The Serpent of Venice: A Novel

by Christopher Moore | Literature & Fiction |
ISBN: 0061779768 Global Overview for this book
Registered by wingGoryDetailswing of Nashua, New Hampshire USA on 6/11/2015
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1 journaler for this copy...
Journal Entry 1 by wingGoryDetailswing from Nashua, New Hampshire USA on Thursday, June 11, 2015
I came across this good-condition softcover ARC at the ongoing book-sale in the Wadleigh library in Milford NH, and nabbed it for another release copy.

I've enjoyed many of Moore's offbeat-humor novels, including Fool, his spin on "King Lear". This book's a sequel in which Pocket, the title character from Fool, gets involved with more characters from various Shakespeare plays (including, of course Merchant of Venice, but blending others in as well, not to mention some Poe!).

It's a very entertaining story, even if it did cast one or two of my favorite Shakespearian characters as rather nasty criminals - but it was woven into the story quite well, and I appreciated the many shoutouts and crossovers. Among others: the story opens with "Fortunato" - a local nickname for our fool, Pocket - being walled up alive by Montressor and cronies Antonio and Iago. (Pocket survives the experience via an intriguing new acquaintance who seems very much attracted to our lewd, crude hero; this is an advantage for Pocket, and a cause of quick, messy death for quite a few of his enemies throughout the story!)

The book ties Merchant of Venice to Othello by making Portia and Desdemona sisters, daughters of "Montressor". Most of the expected subplots of those plays are here as well, though often tweaked, interrelated, and occasionally rewritten completely - especially Portia's "choose the chests" bit. Some characters have their fates improved by this book while others fare a good deal worse; I won't say who gets what as that's part of the fun, especially at the climax of the book.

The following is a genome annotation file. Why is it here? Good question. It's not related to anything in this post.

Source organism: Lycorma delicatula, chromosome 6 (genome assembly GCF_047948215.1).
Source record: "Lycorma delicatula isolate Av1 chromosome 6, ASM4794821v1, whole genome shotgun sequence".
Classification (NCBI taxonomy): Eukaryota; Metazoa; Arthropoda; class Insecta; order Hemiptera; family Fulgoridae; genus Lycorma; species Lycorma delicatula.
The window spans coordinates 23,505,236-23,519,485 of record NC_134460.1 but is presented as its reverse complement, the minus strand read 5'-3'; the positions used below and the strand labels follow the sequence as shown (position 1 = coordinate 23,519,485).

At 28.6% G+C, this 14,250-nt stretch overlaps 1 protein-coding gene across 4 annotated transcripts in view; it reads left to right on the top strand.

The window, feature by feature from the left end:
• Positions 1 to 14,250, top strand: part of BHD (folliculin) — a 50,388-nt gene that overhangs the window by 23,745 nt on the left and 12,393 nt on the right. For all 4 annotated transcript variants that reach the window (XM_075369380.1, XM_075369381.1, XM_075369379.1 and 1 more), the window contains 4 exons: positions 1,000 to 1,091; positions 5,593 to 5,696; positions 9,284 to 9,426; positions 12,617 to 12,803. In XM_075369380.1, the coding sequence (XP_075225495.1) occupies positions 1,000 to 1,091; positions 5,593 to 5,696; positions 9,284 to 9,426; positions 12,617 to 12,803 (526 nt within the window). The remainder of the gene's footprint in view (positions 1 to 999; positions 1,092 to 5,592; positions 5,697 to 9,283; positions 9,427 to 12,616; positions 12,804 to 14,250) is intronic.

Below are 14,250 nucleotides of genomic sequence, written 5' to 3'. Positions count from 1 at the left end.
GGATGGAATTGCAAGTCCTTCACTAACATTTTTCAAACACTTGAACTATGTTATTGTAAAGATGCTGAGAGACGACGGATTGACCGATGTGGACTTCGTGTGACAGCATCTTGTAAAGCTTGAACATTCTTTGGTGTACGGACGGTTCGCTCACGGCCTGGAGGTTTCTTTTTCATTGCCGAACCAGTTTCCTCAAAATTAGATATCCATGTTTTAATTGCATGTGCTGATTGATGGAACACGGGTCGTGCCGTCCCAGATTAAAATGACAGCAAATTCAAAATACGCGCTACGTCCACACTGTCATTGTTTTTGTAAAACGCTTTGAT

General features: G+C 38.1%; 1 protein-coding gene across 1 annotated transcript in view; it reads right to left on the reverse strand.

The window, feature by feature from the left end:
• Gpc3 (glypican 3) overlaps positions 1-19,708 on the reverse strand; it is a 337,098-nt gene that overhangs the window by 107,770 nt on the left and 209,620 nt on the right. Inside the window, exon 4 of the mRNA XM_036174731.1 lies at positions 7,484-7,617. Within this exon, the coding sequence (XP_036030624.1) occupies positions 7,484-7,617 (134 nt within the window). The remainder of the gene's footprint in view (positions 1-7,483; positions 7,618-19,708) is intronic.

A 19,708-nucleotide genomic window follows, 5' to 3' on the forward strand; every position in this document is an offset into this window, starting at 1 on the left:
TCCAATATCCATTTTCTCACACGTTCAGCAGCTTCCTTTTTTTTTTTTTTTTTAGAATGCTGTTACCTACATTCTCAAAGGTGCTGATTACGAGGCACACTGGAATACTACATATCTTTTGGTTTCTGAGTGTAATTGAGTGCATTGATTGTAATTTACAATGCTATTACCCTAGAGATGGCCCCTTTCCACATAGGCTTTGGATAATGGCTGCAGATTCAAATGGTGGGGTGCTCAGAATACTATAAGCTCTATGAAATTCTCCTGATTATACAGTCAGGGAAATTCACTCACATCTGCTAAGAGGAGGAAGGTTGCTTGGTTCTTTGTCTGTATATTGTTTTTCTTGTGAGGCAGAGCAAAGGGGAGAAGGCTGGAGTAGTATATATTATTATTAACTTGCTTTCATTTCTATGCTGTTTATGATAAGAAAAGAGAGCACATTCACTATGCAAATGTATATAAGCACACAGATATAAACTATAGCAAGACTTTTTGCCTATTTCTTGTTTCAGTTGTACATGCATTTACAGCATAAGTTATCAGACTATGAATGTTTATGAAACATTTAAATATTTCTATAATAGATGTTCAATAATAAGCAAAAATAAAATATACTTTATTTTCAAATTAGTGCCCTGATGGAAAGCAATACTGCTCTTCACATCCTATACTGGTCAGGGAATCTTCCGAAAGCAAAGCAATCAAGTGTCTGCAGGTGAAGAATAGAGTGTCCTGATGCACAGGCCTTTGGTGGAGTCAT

Running gags include the Chorus, who makes comments here and there about what's happening - and occasionally gets yelled at by characters who can apparently hear him: "No one likes you, you know? Skulking about in the margins acting as if you know everything." Then there's the amusing way the author manages to construct a back story for the character "Lancelot Gobbo". And there's a surprise appearance by Marco Polo - along with references to how weary he gets of people using his name in that "where are you" game...

While Pocket spends much of the book seeking vengeance against the trio who tried to kill him, he manages to make some friends as well, including Shylock's daughter Jessica - who, it seems, has a fascination with pirates (her last line is "Arrrrr" {grin}). And he has some poignant dream-talks with his lost love Cordelia, whose fate has a lot to do with the course of events in this book.

The author provides an afterword to explain some of his inspirations, as well as the historical events and personages with whom he made free in the story. His discussion on how he wove the two plays together was quite interesting.

[This TV Tropes page on Moore and his works has some entertaining elements, but do beware of spoilers if you haven't read the books yet.]

Released 4 yrs ago (7/25/2015 UTC) at Amherst St./101A (see text for details) in Nashua, New Hampshire USA


I plan to leave this book near or inside one of the shops at 427 Amherst St. at around 5; hope the finder enjoys it!

*** Released for the 2015 Allergic to A challenge. ***

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